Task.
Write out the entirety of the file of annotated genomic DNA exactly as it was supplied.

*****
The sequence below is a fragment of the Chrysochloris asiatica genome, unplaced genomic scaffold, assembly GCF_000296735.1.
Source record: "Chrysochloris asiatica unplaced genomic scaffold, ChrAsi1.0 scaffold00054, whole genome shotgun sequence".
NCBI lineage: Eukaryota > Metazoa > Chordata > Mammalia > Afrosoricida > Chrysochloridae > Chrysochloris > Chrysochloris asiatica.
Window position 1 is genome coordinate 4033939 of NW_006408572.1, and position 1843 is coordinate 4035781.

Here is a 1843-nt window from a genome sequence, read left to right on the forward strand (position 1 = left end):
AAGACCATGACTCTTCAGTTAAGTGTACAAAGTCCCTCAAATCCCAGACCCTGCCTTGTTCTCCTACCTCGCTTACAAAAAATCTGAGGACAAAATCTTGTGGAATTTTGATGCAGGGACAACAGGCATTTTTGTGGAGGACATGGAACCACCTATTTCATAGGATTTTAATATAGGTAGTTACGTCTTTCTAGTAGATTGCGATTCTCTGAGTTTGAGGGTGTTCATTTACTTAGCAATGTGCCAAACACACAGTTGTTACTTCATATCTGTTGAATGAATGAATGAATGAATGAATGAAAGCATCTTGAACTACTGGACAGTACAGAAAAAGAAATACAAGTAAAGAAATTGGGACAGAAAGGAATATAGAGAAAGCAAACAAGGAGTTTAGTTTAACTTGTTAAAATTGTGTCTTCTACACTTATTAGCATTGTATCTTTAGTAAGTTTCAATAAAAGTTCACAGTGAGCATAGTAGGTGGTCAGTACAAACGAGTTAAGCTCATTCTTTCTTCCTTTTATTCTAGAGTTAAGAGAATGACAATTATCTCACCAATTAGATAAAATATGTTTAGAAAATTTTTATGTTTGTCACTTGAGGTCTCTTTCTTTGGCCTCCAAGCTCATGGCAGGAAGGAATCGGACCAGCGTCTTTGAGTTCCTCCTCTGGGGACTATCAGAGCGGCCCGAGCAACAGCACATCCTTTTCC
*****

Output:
The sequence below is a fragment of the Chrysochloris asiatica genome, unplaced genomic scaffold, assembly GCF_000296735.1.
Source record: "Chrysochloris asiatica unplaced genomic scaffold, ChrAsi1.0 scaffold00054, whole genome shotgun sequence".
NCBI lineage: Eukaryota > Metazoa > Chordata > Mammalia > Afrosoricida > Chrysochloridae > Chrysochloris > Chrysochloris asiatica.
Window position 1 is genome coordinate 4033939 of NW_006408572.1, and position 1843 is coordinate 4035781.

Here is a 1843-nt window from a genome sequence, read left to right on the forward strand (position 1 = left end):
AAGACCATGACTCTTCAGTTAAGTGTACAAAGTCCCTCAAATCCCAGACCCTGCCTTGTTCTCCTACCTCGCTTACAAAAAATCTGAGGACAAAATCTTGTGGAATTTTGATGCAGGGACAACAGGCATTTTTGTGGAGGACATGGAACCACCTATTTCATAGGATTTTAATATAGGTAGTTACGTCTTTCTAGTAGATTGCGATTCTCTGAGTTTGAGGGTGTTCATTTACTTAGCAATGTGCCAAACACACAGTTGTTACTTCATATCTGTTGAATGAATGAATGAATGAATGAATGAAAGCATCTTGAACTACTGGACAGTACAGAAAAAGAAATACAAGTAAAGAAATTGGGACAGAAAGGAATATAGAGAAAGCAAACAAGGAGTTTAGTTTAACTTGTTAAAATTGTGTCTTCTACACTTATTAGCATTGTATCTTTAGTAAGTTTCAATAAAAGTTCACAGTGAGCATAGTAGGTGGTCAGTACAAACGAGTTAAGCTCATTCTTTCTTCCTTTTATTCTAGAGTTAAGAGAATGACAATTATCTCACCAATTAGATAAAATATGTTTAGAAAATTTTTATGTTTGTCACTTGAGGTCTCTTTCTTTGGCCTCCAAGCTCATGGCAGGAAGGAATCGGACCAGCGTCTTTGAGTTCCTCCTCTGGGGACTATCAGAGCGGCCCGAGCAACAGCACATCCTTTTCC